He started his own record label after receiving a good deal of success after releasing his first demo, Ancient Runic Sorcery. It has released a couple of albums from some other bands that I’ve never heard of (primarily ambient and depressive black metal artists), but otherwise there isn’t much else to it. Forgotten Land made one printing of 50 shirts, which all sold out within a week. Other than that, all that there is to buy from his record label are his CDs that come in a thin DVD case. I have already bought all of them and they’re beyond amazing.

The first song is what inspired the name of my depressive black metal solo project, Gethen. This song is very slow and very simple with few notes that eventually build into huge complex chords. This is a song that really touches me because of the entire atmospheric beauty it encircles me with whenever I listen to it. I don’t get all jittery and excited like I do when I listen to other stuff I like (i.e. Opeth, Augury, etc.); instead, I am put into a state of complete Zen and relaxation. For those of you that like to meditate at all, this is the PERFECT record for you.

Beneath the Glacier is an example of a Forgotten Land song with tons of nature sounds; starting with the intro filled with the sounds of water dripping off cave walls. This song takes you under the ice and puts you through absolute peace and serenity; leaving you very happy. The album continues to put you through a state of meditation and peace, and then comes the song I always look forward to whenever I listen to this record.

Snegurochka for some reason is my favorite song off this album. The reason why it doesn’t seem like it should is because it’s literally the same two notes throughout the entire song. But before you turn down this track, turn it on and close your eyes and imagine yourself walking through a forest covered with untouched snow, and let the music make everything around you more beautiful than it already is. This is the prettiest song off the album and if you want me to name a specific song that you should look up first, Snegurochka would be that song.

This is a MASTERPIECE regardless of what genre you want to place it in. Most of you may not know this but even though metal is my favorite kind of music, I listen to literally everything out there; and Forgotten Land has become one of my favorite non-metal bands. I would give this beautiful record a perfect score and would put it on full volume to show the world. I highly recommend that you pick up a physical copy of this because I don’t know how much longer it (and the rest of Forgotten Land’s albums) will be available. 

Please be aware that this is not the original album cover, this is my version of it. 

Dystrophic - Dystrophic [EP]


Dystrophic is a young technical death band that has huge potential. And they have done far more than demonstrate that potential by releasing their self-titled EP last year. If I could find a way to get my hands on a physical copy of this, I will. So please if any of you know where I can find this CD or can send it to me, please leave a comment! I want this record so bad! That’s how damn good it is and I suggest that you should listen to it and buy this hard-to-find EP. There are some extra unnecessary tracks in this album that I think should only be put in a full-length album, not an EP. But regardless, this record is more than enough to make a fan of extremely technical death metal happy.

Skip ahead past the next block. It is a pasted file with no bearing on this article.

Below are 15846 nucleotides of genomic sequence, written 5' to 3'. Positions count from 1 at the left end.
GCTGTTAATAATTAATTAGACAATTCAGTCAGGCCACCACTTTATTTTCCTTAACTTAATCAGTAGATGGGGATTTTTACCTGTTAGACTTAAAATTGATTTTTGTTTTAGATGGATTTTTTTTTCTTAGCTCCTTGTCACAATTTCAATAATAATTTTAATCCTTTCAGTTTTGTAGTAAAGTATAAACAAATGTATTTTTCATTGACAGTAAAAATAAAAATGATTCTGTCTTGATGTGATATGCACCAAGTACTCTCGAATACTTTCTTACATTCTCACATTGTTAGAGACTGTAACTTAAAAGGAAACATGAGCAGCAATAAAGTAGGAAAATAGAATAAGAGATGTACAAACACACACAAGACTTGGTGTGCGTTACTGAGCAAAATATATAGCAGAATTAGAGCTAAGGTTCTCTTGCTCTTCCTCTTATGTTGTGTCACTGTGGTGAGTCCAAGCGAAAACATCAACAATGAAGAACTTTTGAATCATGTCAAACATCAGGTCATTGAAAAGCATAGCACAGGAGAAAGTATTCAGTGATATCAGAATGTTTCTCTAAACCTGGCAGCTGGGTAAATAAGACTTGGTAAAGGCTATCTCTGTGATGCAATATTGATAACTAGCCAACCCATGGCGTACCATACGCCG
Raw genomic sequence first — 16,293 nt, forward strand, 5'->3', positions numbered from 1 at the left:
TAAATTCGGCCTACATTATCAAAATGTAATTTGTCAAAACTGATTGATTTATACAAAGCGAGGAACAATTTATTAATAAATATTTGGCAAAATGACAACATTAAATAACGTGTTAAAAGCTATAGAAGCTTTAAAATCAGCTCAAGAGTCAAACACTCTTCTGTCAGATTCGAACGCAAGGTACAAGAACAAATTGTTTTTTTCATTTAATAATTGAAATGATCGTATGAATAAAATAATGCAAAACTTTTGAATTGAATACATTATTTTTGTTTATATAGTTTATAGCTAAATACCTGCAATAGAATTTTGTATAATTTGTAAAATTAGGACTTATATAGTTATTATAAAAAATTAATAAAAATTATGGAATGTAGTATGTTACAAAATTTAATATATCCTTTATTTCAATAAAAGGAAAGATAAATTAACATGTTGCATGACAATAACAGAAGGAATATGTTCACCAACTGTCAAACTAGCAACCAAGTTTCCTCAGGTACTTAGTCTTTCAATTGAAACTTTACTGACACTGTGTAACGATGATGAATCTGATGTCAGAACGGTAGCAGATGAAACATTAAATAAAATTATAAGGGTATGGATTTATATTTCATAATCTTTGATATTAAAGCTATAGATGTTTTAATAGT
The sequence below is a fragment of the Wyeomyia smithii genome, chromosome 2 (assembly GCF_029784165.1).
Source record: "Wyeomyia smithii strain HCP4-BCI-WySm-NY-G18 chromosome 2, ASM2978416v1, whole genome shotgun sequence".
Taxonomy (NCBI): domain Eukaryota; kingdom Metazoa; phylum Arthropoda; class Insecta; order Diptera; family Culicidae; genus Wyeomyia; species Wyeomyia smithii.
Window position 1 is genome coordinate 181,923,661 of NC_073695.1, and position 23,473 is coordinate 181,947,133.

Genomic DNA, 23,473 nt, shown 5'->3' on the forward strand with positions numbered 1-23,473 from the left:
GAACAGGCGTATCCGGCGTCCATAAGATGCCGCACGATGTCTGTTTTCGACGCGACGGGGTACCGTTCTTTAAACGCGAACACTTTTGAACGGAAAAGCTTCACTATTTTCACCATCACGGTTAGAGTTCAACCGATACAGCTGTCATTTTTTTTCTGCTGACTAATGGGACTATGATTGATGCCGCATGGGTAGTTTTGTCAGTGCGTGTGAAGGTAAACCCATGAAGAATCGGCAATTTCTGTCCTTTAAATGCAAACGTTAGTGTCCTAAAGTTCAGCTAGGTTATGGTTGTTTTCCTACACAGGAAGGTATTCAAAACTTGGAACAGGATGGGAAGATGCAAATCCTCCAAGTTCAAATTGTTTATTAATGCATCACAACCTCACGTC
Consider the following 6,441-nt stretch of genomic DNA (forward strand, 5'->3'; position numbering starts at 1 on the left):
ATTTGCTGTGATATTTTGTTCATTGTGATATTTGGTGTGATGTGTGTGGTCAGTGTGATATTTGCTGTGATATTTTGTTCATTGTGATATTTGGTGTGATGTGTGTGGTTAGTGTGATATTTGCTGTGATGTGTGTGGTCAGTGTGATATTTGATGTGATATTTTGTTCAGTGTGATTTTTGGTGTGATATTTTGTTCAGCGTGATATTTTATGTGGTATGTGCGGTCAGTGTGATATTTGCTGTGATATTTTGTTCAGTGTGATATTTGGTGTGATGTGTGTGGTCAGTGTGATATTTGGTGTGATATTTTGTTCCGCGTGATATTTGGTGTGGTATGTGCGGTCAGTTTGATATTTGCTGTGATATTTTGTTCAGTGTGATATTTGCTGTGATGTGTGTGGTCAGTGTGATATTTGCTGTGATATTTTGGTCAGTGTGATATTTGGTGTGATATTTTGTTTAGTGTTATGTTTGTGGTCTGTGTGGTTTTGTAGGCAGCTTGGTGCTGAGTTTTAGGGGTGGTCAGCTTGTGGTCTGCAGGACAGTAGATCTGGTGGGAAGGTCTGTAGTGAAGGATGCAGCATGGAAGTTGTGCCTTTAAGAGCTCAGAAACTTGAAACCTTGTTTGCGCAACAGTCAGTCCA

Another reviewer on Spirit of Metal gave this album a fairly average score and wasn’t majorly impressed by it. I can understand why because he made it clear that really technical death isn’t really his cup of tea. I respect that because there’s no such thing as “good” music. Whether something is good or bad is 100% opinion. And my opinion is that Dystrophic is more than satisfying. Well I think I’ve done enough gushing over this band. You’re here to hear me go into this album’s details.

Dystrophic isn’t the kind of tech death band that has a lot of high-pitched complex lead guitar licks. Most of Dystrophic’s technicality and complexity lies within their drummer. Their drummer is pristine and obviously experienced in the metal music industry because he has the same skill and creativity as the drummer for The Faceless and Psycroptic. But don’t get the idea that the drummer is the only musician going crazy; the guitarists switch chords at unimaginable speeds in the lower down-tuned end of things.

The lyrical themes are obviously apocalyptic and space themed science fiction stories. The vocalist tends to focus more on the destruction of alien worlds and extraterrestrial apocalypses rather than focusing on stuff happening on Earth. This is something that I like to see because they’re expanding the sci-fi themes that more and more metal (primarily progressive and tech death) are choosing to use in their music.